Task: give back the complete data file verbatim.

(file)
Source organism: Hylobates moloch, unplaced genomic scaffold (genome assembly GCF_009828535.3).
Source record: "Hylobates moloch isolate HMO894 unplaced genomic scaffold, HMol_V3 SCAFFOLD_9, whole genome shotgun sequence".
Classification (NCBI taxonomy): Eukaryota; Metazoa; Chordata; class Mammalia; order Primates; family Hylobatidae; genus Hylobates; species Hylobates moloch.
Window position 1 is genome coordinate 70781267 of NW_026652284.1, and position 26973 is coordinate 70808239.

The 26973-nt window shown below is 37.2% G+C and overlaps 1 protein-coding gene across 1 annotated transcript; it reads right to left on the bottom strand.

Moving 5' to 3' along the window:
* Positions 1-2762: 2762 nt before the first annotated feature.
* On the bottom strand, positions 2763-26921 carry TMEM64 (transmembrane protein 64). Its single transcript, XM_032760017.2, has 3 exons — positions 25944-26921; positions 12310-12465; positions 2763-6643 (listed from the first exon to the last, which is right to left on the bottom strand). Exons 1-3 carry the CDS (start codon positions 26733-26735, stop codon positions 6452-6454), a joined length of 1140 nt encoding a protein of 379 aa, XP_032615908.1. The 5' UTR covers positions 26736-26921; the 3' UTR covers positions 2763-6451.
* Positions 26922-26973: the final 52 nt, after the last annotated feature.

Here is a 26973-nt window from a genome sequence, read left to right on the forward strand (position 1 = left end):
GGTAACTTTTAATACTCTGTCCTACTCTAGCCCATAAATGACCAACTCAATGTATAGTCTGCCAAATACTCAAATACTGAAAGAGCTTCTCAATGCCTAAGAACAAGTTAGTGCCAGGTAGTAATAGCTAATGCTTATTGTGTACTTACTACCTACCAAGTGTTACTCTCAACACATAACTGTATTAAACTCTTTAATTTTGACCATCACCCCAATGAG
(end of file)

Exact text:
Source organism: Hylobates moloch, unplaced genomic scaffold (genome assembly GCF_009828535.3).
Source record: "Hylobates moloch isolate HMO894 unplaced genomic scaffold, HMol_V3 SCAFFOLD_9, whole genome shotgun sequence".
Classification (NCBI taxonomy): Eukaryota; Metazoa; Chordata; class Mammalia; order Primates; family Hylobatidae; genus Hylobates; species Hylobates moloch.
Window position 1 is genome coordinate 70781267 of NW_026652284.1, and position 26973 is coordinate 70808239.

The 26973-nt window shown below is 37.2% G+C and overlaps 1 protein-coding gene across 1 annotated transcript; it reads right to left on the bottom strand.

Moving 5' to 3' along the window:
* Positions 1-2762: 2762 nt before the first annotated feature.
* On the bottom strand, positions 2763-26921 carry TMEM64 (transmembrane protein 64). Its single transcript, XM_032760017.2, has 3 exons — positions 25944-26921; positions 12310-12465; positions 2763-6643 (listed from the first exon to the last, which is right to left on the bottom strand). Exons 1-3 carry the CDS (start codon positions 26733-26735, stop codon positions 6452-6454), a joined length of 1140 nt encoding a protein of 379 aa, XP_032615908.1. The 5' UTR covers positions 26736-26921; the 3' UTR covers positions 2763-6451.
* Positions 26922-26973: the final 52 nt, after the last annotated feature.

Here is a 26973-nt window from a genome sequence, read left to right on the forward strand (position 1 = left end):
GGTAACTTTTAATACTCTGTCCTACTCTAGCCCATAAATGACCAACTCAATGTATAGTCTGCCAAATACTCAAATACTGAAAGAGCTTCTCAATGCCTAAGAACAAGTTAGTGCCAGGTAGTAATAGCTAATGCTTATTGTGTACTTACTACCTACCAAGTGTTACTCTCAACACATAACTGTATTAAACTCTTTAATTTTGACCATCACCCCAATGAG